IN THE JOURNAL | GLOBAL PERSPECTIVES
Reconciliation at the crossroads: Hindering factors Sino-Japanese relations
January-March 2018
By: Lanny Surya Alfiani and Anak Agung Banyu Perwita

Mutual threat perception

The historical dimension of threat perception refers to the past experiences of particular nation-states, which contribute to how they perceive threats. According to Yinan He, an associate professor at Lehigh University, in the United States, reconciliation among nations is less likely if they face no common threat or present a mutual threat to each other. With Japan and China, their antagonistic positions in the bipolar international system have postured them as a mutual threat that could lead to war.

The perception of a threat is also stimulated by historical memories of war atrocities; the commemoration of the Nanjing Massacre has become a national memory in China. The continuous outrage of China over past suffering, and the scarcity of remorse by Japan, adds a historical dimension to the threat perception. China has not forgotten what Japan did to it, and has demanded that Japan perform acts of reconciliation. And China is offended by the fact that Japan has explicitly mentioned China as a matter of concern that needs to be taken into serious consideration. It indicates that China still sees Japan as a perpetrator of its suffering and humiliation in the past, and that the historical issues and controversies are still relevant, as they are still fresh in the memory of China.

For Japan, the threat perception of China comes from economic and geopolitical considerations, in the sense that China has surpassed Japan to become the world`s second-largest economy and the geographical proximity of the two countries. The rise of China has caused Japan to sense a threat, and pushed the country to increase its military capabilities. As such, there is mutual hatred and mistrust. The historical issues between Japan and China surrounding reconciliation provide a critical justification for confrontation. The cause is not the obsession with past trauma, but the ability of history to support the willingness of nations to confront one another.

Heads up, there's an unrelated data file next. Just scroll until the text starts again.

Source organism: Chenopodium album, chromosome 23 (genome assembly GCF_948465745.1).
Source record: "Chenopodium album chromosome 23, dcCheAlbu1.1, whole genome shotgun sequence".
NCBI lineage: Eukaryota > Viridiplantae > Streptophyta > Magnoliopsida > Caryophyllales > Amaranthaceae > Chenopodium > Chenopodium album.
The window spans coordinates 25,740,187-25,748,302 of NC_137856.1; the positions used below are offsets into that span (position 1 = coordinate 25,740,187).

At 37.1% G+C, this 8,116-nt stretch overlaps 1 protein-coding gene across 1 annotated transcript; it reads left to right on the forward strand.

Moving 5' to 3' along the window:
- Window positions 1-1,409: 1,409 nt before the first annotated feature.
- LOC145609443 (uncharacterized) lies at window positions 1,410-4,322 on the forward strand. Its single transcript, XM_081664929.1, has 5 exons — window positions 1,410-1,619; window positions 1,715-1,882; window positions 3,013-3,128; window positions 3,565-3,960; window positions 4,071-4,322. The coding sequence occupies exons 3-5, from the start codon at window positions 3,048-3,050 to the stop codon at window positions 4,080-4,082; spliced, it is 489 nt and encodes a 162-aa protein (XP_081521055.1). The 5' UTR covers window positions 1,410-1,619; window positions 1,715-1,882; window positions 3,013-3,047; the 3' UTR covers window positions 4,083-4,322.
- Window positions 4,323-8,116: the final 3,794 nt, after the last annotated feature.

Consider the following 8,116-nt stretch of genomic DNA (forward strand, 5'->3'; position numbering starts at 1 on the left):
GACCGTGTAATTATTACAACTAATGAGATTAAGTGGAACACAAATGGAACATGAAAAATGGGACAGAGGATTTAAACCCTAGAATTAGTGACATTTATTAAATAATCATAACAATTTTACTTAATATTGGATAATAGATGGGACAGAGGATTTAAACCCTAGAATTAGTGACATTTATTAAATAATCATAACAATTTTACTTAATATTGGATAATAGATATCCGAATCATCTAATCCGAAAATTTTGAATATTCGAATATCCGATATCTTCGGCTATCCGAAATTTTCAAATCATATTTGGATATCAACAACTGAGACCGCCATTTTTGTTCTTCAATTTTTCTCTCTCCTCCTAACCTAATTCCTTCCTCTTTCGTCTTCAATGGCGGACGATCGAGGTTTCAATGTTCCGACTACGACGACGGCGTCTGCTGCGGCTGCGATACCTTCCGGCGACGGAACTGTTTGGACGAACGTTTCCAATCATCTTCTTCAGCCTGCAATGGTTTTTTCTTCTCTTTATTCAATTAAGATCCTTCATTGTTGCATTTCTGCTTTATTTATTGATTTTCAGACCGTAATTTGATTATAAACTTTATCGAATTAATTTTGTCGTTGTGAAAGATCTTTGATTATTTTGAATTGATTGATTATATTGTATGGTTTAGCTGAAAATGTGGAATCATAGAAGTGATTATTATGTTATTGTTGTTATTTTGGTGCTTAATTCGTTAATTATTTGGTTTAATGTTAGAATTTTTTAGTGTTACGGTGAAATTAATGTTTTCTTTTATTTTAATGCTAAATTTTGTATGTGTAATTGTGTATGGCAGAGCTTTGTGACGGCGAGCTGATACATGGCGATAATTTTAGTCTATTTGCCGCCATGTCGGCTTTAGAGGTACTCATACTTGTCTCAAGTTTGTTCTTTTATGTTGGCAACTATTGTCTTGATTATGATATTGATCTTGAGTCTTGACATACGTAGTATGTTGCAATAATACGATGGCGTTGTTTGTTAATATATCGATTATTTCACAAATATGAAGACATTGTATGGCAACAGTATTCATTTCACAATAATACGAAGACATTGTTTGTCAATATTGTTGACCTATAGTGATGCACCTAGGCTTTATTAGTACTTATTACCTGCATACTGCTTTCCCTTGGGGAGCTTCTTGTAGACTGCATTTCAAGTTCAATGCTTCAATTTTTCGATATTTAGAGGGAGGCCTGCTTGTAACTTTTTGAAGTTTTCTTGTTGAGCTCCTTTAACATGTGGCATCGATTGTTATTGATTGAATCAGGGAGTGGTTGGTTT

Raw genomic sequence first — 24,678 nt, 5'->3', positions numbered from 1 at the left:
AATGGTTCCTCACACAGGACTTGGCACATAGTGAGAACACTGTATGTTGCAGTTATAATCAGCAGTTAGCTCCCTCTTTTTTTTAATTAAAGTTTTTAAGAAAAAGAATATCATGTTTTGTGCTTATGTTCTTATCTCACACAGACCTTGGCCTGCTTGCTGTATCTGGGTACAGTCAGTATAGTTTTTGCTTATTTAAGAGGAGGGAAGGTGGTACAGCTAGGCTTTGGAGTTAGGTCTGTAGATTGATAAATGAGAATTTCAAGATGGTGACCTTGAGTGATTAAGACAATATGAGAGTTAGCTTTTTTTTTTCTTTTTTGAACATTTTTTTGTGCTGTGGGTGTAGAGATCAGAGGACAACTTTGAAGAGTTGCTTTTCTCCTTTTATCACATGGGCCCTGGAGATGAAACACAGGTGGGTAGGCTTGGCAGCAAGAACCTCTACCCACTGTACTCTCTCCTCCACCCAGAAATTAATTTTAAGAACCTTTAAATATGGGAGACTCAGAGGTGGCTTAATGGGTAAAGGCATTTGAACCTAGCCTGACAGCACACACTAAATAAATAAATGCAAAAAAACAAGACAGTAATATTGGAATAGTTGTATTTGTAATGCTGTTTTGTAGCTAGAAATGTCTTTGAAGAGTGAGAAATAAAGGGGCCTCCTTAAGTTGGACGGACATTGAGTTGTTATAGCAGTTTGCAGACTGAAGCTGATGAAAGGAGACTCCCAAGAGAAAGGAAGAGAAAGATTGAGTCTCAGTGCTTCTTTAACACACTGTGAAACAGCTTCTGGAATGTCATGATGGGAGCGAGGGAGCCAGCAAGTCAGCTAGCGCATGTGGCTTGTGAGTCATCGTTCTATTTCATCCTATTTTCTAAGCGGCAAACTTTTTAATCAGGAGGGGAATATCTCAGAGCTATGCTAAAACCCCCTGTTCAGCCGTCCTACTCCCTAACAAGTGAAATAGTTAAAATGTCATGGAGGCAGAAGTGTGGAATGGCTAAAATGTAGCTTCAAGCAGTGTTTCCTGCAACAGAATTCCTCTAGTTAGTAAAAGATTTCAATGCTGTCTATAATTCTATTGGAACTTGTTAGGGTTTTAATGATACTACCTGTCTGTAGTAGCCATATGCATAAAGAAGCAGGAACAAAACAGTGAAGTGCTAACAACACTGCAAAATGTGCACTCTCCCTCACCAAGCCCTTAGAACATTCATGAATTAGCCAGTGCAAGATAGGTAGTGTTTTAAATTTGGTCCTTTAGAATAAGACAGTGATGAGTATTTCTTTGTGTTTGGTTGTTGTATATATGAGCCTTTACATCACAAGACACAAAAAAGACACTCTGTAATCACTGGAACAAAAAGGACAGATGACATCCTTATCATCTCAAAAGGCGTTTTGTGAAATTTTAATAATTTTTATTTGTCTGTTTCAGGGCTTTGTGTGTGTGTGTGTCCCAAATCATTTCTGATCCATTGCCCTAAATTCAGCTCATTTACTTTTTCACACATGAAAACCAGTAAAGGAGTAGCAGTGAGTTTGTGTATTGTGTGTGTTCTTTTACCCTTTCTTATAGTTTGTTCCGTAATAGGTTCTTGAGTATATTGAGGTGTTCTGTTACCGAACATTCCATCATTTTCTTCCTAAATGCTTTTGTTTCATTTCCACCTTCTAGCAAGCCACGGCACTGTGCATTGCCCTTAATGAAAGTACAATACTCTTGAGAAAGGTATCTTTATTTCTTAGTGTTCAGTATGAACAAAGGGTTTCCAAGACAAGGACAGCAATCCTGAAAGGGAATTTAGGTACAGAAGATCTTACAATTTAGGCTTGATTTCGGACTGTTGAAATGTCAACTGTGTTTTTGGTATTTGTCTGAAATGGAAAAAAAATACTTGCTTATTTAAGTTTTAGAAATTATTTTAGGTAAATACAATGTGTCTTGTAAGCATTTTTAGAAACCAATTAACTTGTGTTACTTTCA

The mutual perceived threat has triggered both Japan and China to strive for a balance of power, resulting in a regional security dilemma. That is because of their respective positions in a bipolar world that expects both to increase their power. Japan, in this regard, has been undergoing military reform as a response to the growing threat from China. For its part, China saw Japan`s purchase of the Senkaku/Diaoyu Islands as a threat led by ultra-right nationalists wanting to remilitarize Japan. Beijing`s response of stepping up maritime patrols and creating the controversial Air Defense Identification Zone in the East China Sea resulted in another response of concern from Japan. The explicit mention of China as a threat in the Japanese Defense White Paper also indicates insecurity and fear over the growing assertiveness of China`s maritime activities.

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